What's next for the House "assault weapons ban" legislation?

AP Photo/Susan Walsh

House Democratic leadership is still expressing at least some optimism that HR 1808, which was pulled from the House Rules Committee calendar on Wednesday, can be revived once lawmakers return to Capitol Hill after their August recess, but it sounds like they’re still not assured of the 216 votes needed for passage.


Buried deep within the Washington Post’s newest report on how Democratic infighting has led to a number of their bills stuck in legislative limbo is a telling aside about the hesitations that some Democrats are still expressing about the gun ban bill.

The recent string of mass shootings across the country — particularly after 19 children and two teachers were killed at a Uvalde, Tex., elementary school — motivated many Democrats to reignite a push to vote on an assault weapons ban for the first time in decades.

But there was uncertainty that an assault weapons ban has the votes in a chamber where Democrats have only a razor-thin four-member majority . Leaders had hoped to tack the ban onto the tranche of public safety bills, which included police funding as well as community policing measures and mental health response teams, to ensure it could pass this month. Members now hope to reconsider the package by mid-August, when they return from a break.

The Post says that there “was” uncertainty about the vote count for the gun ban, but they don’t provide any real evidence that Nancy Pelosi has a solid head count in favor of approval. Instead, it sounds like several Democrats are still very much on the fence.

A majority of Democrats agree on several other bills that make up the legislative package, including dissolving a civil liability law protecting gunmakers.

But leadership’s decision to pull the public safety bills until there is a compromise has made it difficult to vote on just the assault weapons ban, since it relies on all but four Democrats to support it.

Rep. Kurt Schrader (D-Ore.), who recently lost his primary bid to a liberal Democrat, has publicly said he would vote against the ban. Other front-line members representing rural districts also expressed hesitancy in backing it.

“I have no comment right now until I find out a little bit more. A lot more,” said Rep. Tom O’Halleran (Ariz.), who is considered one of the most endangered Democrats this cycle. “Some of it is very surprising.”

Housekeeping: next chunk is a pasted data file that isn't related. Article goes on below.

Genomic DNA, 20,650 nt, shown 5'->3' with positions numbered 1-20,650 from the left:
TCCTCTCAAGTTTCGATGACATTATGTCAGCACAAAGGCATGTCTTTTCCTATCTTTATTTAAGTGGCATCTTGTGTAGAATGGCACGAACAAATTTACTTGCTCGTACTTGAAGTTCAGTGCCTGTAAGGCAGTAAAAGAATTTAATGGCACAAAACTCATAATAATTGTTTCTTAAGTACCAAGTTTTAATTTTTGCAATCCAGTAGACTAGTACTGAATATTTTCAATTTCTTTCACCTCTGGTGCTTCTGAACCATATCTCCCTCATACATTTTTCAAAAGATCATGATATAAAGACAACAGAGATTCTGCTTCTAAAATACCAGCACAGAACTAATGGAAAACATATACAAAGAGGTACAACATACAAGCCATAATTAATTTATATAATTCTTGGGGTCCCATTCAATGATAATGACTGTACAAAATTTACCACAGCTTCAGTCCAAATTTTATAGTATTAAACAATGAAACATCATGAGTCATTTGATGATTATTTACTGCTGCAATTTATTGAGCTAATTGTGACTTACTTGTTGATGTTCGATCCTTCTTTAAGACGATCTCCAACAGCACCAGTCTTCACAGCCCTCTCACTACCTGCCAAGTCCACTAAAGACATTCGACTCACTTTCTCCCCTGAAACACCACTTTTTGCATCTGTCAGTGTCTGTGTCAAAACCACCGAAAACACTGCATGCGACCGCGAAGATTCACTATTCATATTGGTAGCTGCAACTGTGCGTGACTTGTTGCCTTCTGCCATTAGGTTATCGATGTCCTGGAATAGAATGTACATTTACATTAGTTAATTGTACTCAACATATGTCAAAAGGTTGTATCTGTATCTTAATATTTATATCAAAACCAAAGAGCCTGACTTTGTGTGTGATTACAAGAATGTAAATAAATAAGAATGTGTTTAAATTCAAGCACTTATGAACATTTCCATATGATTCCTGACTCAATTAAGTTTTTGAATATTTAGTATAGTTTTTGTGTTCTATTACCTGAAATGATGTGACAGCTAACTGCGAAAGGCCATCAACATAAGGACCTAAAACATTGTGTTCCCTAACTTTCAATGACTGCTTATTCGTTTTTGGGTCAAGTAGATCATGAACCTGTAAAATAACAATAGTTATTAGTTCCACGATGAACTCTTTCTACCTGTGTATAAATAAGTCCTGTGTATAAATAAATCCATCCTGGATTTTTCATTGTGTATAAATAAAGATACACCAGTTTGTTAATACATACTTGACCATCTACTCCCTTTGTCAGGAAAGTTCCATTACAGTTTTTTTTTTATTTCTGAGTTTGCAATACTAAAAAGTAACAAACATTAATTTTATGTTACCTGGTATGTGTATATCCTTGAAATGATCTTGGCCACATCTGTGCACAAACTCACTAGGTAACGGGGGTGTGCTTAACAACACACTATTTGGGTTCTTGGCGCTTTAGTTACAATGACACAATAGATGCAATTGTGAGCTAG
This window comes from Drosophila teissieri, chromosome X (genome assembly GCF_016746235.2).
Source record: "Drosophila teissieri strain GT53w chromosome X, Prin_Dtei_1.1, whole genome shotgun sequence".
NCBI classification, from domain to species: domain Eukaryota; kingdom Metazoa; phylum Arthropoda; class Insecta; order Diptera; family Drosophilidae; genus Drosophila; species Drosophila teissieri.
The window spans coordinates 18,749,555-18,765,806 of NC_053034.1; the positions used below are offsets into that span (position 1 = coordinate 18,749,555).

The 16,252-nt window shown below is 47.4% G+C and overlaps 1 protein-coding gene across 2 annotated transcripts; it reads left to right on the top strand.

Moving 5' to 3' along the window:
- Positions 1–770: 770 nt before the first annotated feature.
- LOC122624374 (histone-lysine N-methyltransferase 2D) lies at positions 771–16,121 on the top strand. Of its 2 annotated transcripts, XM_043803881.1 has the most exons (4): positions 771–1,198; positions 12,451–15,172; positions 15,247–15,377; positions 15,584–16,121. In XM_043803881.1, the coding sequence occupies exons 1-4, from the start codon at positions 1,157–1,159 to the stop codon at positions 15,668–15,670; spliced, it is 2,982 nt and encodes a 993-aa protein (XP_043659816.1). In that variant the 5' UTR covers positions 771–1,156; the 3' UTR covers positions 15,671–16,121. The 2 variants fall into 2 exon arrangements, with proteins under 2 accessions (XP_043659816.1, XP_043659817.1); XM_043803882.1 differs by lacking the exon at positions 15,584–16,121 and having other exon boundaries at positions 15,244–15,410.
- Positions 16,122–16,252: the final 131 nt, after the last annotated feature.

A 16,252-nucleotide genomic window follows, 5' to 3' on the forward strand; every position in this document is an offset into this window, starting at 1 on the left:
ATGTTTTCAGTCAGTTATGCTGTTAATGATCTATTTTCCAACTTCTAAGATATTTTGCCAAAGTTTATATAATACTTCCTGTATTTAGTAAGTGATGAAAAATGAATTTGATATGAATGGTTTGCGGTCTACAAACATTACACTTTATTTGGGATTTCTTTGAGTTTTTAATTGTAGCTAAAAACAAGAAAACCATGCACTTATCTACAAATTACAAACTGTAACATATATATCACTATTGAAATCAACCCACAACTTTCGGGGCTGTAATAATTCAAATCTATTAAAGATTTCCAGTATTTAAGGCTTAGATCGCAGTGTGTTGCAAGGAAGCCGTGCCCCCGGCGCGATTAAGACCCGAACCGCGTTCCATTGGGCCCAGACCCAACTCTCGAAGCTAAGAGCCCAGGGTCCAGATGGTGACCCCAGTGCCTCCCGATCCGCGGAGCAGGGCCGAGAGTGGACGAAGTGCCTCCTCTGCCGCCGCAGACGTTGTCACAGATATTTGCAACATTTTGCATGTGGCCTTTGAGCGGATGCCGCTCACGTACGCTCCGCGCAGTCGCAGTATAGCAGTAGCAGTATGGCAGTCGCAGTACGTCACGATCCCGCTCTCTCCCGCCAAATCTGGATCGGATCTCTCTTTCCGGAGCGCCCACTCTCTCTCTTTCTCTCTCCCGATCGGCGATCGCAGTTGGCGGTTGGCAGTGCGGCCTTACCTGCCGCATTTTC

HR 1808 was introduced in March of last year, so O’Halleran and other undecided Democrats have had plenty of time to peruse the text before now. I think what’s really surprising to endangered Democrats is the strategy that Nancy Pelosi has adopted: pairing funding for law enforcement with a ban on some of the most commonly-sold firearms in the country.

As much as Democrats have tried to run away from the defund the police rhetoric espoused by many of their members over the past couple of years, progressive opposition to grants for local law enforcement appears to be strong enough to block the bill from passing on its own, which is why Pelosi decided to make this a package deal. Democrats representing deep blue districts were expected to hold their nose and vote for more funding for police, while those representatives in purple and light blue (or even slightly red) districts were supposed to grit their teeth and endorse a gun ban. I’m guessing there’s gonna be a lot of arm twisting on the part of Pelosi and her lieutenants during the recess, but the closer we get to Election Day the less likely it is that endangered Democrats are going to want to sign off on a gun ban… especially one that has no chance of actually becoming law.

It’s striking to me, however, that increasing funding for law enforcement is more controversial among Democrats than criminalizing the sale, purchase, or transfer of tens of millions of lawfully-possessed firearms, especially at a time when violent crime levels in many cities are 30% higher or more than they were pre-pandemic and many departments are seeing staffing shortfalls of hundreds of officers. While we don’t have an exact whip count, based on the reporting by POLITICO, the Washington Post, and other outlets it sure sounds like there are more Democrats objecting to the law enforcement grants than there are opposed to the ban on so-called assault weapons.

Among voters, however, the opposite is true. Support for increasing police funding is far more popular than a ban on “assault weapons”, which, according to a recent Quinnipiac poll, now draws support from 49% of respondents; the lowest recorded number for the pollster since it began asking that question.

This is a debacle for those congressional Democrats in danger of being swept away in a red wave election, even if Pelosi does manage to cobble together enough votes to pass her package of gun control and police funding. At a time when many Americans are so worried about violent crime and their own personal safety that even people who once hated guns are now carrying one for self-defense, Democrats are more inclined to put gun control laws aimed at the law-abiding on the books than give local law enforcement some extra funds to take violent criminals off the street. That’s a tough message to swing district voters in any environment, but if Pelosi insists on packaging these two bills together just months before Election Day it’s going to be a gift to the Republicans challenging Democratic House members like Tom O’Halleran.


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